By Jim Almendinger, Director, St. Croix Watershed Research Station

Clean water. Everything depends on it — our health, the environment’s health, and not least of all, our opportunities for recreational boating. Nobody wants to spend a day afloat on pea-green water that
smells of dead fish. What causes these problems, and how do we fix them? Who figures this stuff out?

We do. The St. Croix Watershed Research Station is a small team of scientists dedicated to making our rivers and lakes cleaner through critical science and common-sense solutions. We’re part of the Science Division at the well-loved, private non-profit Science Museum of Minnesota, which has inspired visitors with life-long learning opportunities for over a century. But only a select few (now including you!) realize that the Museum also undertakes research to inform policy and improve lives. For 30 years, our behind-the-scenes science has helped guide sound management of our land and water resources.

The SCWRS crew hard at work in their jon boat, lowering the sediment sampler.

We’ve worked around the world, from Alaska to Mongolia, but mostly in Minnesota and Wisconsin, and especially in our home, the St. Croix Basin.

We’re time-travelers who venture into the distant past to see how clean our rivers and lakes were before we changed forests and prairies into cities and fields. In other words, we study mud. Well, we study all aspects of land-water interactions, but one of our specialties is taking sediment cores from lakes.

If you know what to look for, the annual layers of mud can tell the history of the lake and its surroundings. The trick is to link what we find in the core with what has happened to our land, air, and water. Eroded soil, pesticides, heavy metals, fertilizers — they all end up running into our waterways. Our lakes stand sentinel to the abuses they receive, and their sediments provide a history of pollution that would otherwise be unknown.

One of our pivotal works was the interpretation of sediment cores from Lake Pepin, which captures flow from the entire upper Mississippi River basin (about half of Minnesota). Turns out Lake Pepin is filling in 10-times faster than natural with eroded soil. We didn’t know what was natural for Lake Pepin until we looked far enough back in time (in the sediment cores). We did a similar project for Lake St. Croix. It’s filling in at only threetimes its natural rate — better but not great. Our research helped set in motion government actions to clean up these water bodies toward realistic goals, now that we know what “natural” means for these lakes. We had to borrow boats for these projects, because our little jon boat was just too small.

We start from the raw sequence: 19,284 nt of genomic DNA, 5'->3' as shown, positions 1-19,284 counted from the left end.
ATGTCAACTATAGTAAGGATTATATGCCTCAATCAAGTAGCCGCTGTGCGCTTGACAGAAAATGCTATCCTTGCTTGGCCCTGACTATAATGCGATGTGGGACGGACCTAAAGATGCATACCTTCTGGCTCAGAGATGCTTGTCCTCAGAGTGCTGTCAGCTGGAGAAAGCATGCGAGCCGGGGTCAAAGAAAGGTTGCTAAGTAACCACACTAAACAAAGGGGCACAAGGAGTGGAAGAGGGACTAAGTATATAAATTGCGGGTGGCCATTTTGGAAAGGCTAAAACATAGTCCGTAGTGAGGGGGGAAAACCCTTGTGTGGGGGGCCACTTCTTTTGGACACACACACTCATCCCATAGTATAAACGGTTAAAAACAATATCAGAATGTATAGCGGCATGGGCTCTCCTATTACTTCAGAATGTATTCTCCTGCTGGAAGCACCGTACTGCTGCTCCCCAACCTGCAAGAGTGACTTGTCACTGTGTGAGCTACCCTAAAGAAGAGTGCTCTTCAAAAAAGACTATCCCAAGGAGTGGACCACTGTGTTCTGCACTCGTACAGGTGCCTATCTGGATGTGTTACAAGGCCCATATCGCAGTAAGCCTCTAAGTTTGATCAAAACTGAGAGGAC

Many lakes in agricultural and urban settings are now brown with silt and green with algae – too much algae. And when the algae gets thick, the water becomes not only disgusting but potentially toxic. We’re monitoring an array of lakes across Minnesota to identify the physical and chemical triggers for such toxic blooms. Surprisingly, we’ve found noxious algal growth in some of our wilderness lakes up north, where the water ought to be cleaner. Blooms are common in Lake of the Woods, and have been increasingly reported in wilderness areas like Voyageurs National Park and the Boundary Waters, and even pristine Isle Royale National Park. What’s going on?

We’re on track to figure this out. We’ve worked for a decade on Lake of the Woods but have been hindered by limited access to a proper boat. Our jon boat is too small for work on big water, and so it limits the science we can do. To expand our reach and tackle problems in larger lakes, we’re going to need a bigger boat. We’re looking for plenty of open workspace, able to carry 500+ lbs of sediment and water-sampling equipment and 3 or 4 crew. We’ve targeted a 20-24 ft boat with sea keeping capability suitable for handling inshore work on bodies as large as the Great Lakes, and a turn of speed enabling our team to hurry home if the weather threatens.

Example of hard-working vessel that would fill our needs.

Do you know of someone who might be interested in donating a boat to our cause? Can you help us find an affordable boat? Would you consider donating to our boat fund? Because we’re a 501(c)3 non-profit, all donations (cash or equipment) are fully tax deductible. If you can help out, even if it’s just advice, let us know – we’re all ears. For further information, contact Jim Almendinger, Director, St. Croix Watershed Research Station, at or 651-433-5953 ext. 11. Check out the Research Station’s activities at We do many environmental analyses – mud is only the most glamorous of them. Please consider joining our Friends of the Research Station program.